IWD 2023: Every Woman Counts in Politics and Education

By Dalia Sible, Avery Fry, Jed Salibay and Alexandra Law

International Women’s Day IWD is globally celebrated on March 8 to recognize women’s achievements, resilience, and value. Every Woman Counts is Canada’s theme for International Women’s Day 2023, meaning women of all ages and backgrounds have a place in Canadian society. But the road to inclusion is still paved with obstacles. Although Canadian women have achieved significant gains in terms of their rights over the years, they still face some challenges, especially in the spheres of education and politics.

       According to a report published by the Higher Education Quality Council of Ontario, over the past three decades, Canada has seen a significant increase in the number of women faculty members. Compared with men, women are more likely to attend postsecondary education and achieve better academic results. However, universities are making slow progress in achieving equity in faculty appointments and salary levels.

The report also says that women still have to face cultural and structural barriers that men do not have to deal with.

 “In architecture, it’s about 50-50 male and female architecture students, but then when you look at the profession, it’s really male-dominated,” said Nadine Valcin, professor in the Bachelor of Film and TV at Sheridan College.

Professor Nadine Valcin

“Part of the reason is that after graduation either they realize they don’t want to do this or it’s an industry that requires people to work really long hours. So, for women, especially women who want to have children, it’s a very difficult field to work in… So there’s always this dilemma between what you hope that you’re going to do and then the professional environment that you get to work in,” said Valcin.

On a question about the challenges facing women in academia, Valcin said “the biggest challenge is finding a way to teach the curriculum in a way that kind of rectifies the male dominance in the profession.”

Professor Nadin Valcin’s message to female students at Sheridan on IWD is: “You need to be bold. You need to do things that you didn’t think you could do… You always need to be a little uncomfortable… pushing the boundaries…if you’re doing something creative, it’s always uncomfortable.”

       The importance of gender equality in education also applies to politics. Women’s political participation is essential for democracy because it promotes equity, increases responsiveness to citizen demands, and creates a more sustainable future.

Filomena Tassi, the minister responsible for the federal economic development agency for southern Ontario said that the gender-balanced cabinet of the federal government helped achieve many gains in pay equity legislation, child care affordability, women’s labour force participation and many others.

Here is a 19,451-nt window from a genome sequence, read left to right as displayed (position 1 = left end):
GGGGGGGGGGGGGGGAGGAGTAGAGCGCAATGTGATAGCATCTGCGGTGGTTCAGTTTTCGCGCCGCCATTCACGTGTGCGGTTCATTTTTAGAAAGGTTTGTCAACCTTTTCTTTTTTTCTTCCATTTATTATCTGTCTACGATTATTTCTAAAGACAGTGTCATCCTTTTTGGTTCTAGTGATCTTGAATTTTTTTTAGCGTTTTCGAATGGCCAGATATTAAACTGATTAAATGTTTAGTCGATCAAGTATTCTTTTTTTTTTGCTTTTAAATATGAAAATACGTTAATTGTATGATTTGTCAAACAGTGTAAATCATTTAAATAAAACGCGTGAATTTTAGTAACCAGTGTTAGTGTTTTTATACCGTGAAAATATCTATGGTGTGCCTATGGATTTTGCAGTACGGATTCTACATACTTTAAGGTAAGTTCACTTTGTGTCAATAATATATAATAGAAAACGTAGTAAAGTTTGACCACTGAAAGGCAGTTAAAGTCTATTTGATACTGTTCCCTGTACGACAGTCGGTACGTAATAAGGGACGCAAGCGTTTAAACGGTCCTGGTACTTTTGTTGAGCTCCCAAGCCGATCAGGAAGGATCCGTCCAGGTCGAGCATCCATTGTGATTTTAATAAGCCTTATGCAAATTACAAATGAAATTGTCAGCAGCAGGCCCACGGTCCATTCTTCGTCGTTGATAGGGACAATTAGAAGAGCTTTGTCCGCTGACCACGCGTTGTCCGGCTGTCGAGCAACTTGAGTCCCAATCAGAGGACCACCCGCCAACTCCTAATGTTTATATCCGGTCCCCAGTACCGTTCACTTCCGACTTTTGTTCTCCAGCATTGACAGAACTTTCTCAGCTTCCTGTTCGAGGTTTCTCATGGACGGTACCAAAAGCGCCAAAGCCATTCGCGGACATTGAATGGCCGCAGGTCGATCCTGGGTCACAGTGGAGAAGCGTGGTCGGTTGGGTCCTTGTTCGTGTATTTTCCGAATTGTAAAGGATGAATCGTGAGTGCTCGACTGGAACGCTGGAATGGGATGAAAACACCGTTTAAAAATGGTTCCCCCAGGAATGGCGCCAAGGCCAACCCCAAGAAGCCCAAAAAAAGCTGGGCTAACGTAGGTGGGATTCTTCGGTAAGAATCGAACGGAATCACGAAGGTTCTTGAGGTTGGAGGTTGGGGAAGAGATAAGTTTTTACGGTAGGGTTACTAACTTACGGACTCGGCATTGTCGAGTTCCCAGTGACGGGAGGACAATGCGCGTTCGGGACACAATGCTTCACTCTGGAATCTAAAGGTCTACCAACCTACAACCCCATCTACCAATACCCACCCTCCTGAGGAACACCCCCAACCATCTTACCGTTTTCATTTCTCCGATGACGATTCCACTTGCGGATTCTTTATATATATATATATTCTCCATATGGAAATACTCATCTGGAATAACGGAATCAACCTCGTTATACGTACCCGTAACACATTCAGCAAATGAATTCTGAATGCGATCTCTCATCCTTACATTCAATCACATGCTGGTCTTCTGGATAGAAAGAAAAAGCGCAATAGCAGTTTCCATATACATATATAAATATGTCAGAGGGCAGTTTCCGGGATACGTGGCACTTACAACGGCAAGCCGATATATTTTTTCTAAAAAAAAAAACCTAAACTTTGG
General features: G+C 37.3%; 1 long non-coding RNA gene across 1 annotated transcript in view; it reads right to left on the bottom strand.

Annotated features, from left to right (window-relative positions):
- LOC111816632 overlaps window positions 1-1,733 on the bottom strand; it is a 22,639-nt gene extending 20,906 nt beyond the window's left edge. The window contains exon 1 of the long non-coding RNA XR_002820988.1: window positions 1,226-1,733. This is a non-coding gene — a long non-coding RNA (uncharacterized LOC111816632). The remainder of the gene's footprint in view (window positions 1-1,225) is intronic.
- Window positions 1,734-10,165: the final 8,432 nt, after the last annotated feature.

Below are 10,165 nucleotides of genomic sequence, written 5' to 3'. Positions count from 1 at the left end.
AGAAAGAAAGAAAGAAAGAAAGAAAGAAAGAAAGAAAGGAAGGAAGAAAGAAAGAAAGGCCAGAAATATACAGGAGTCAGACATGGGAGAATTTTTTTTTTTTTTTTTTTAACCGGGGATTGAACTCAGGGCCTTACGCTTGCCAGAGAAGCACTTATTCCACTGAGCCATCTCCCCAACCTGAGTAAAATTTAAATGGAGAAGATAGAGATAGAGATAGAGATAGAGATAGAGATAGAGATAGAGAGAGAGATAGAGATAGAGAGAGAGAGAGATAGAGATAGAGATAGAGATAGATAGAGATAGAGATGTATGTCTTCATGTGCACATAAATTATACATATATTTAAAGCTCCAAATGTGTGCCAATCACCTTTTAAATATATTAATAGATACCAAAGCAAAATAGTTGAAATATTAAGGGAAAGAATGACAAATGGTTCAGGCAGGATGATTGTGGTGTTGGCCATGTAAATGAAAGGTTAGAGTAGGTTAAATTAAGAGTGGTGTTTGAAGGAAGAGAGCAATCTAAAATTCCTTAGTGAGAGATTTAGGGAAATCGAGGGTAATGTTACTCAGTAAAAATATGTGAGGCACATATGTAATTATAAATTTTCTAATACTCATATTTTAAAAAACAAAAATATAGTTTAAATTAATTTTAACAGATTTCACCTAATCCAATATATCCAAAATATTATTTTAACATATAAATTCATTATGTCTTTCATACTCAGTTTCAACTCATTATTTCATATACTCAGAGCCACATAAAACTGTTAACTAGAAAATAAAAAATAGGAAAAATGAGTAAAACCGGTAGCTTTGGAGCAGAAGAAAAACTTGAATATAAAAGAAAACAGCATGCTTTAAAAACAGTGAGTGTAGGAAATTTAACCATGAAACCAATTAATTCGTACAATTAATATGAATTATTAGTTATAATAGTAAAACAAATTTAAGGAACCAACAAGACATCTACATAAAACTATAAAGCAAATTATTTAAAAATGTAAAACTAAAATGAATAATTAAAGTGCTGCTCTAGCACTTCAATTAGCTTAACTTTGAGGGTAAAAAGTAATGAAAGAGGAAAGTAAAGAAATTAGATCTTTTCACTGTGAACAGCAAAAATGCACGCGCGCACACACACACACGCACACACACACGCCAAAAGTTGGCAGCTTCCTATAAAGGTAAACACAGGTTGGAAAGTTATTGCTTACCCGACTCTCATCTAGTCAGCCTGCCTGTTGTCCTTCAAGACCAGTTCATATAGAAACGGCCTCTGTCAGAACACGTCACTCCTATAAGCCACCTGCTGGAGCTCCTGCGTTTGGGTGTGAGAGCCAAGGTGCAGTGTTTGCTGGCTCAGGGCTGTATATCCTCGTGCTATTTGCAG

Minister Filomena Tassi 

“I think that women need women to be in the role, to model the role in order for them to see themselves. So, they have to see it to make it happen,” said Tassi.

The growing importance of women’s representation in the political process has brought many challenges for women to overcome. After the 2021 federal election, women made up [only] 30% of members of Parliament (MPs), according to Statistics Canada.

“Are we there yet? No. But are we on the path to getting there? Yes, we are. But we have to continue to work at it,” she said.

“We want to see in Parliament gender parity, diverse representation, underrepresented groups…We all need to ensure that Parliament looks like Canada…So there’s more work to be done. But that is a work in progress,” said Tassi.

Minister Tassi said that among the challenges facing women’s participation in political life are the financial resources for their campaigns, and the balance between politics and home obligations. Also, the mudslinging, and personal attacks they face on social media.

“It goes beyond just gender bias [it] goes on into political opportunism,” said Tassi.

Measures need to be implemented to guarantee more protection at all levels. This will ensure that women feel safe, empowered, motivated and excited about a career in politics, according to Tassi.

Minister Filomena Tassi’s message to female students at Sheridan on IWD is: “Keep all doors open. You don’t know where your path is going to lead. Don’t put anything in the way to close those doors. Make smart decisions. Be confident in yourself. And when you say to yourself why me? You say, why not me?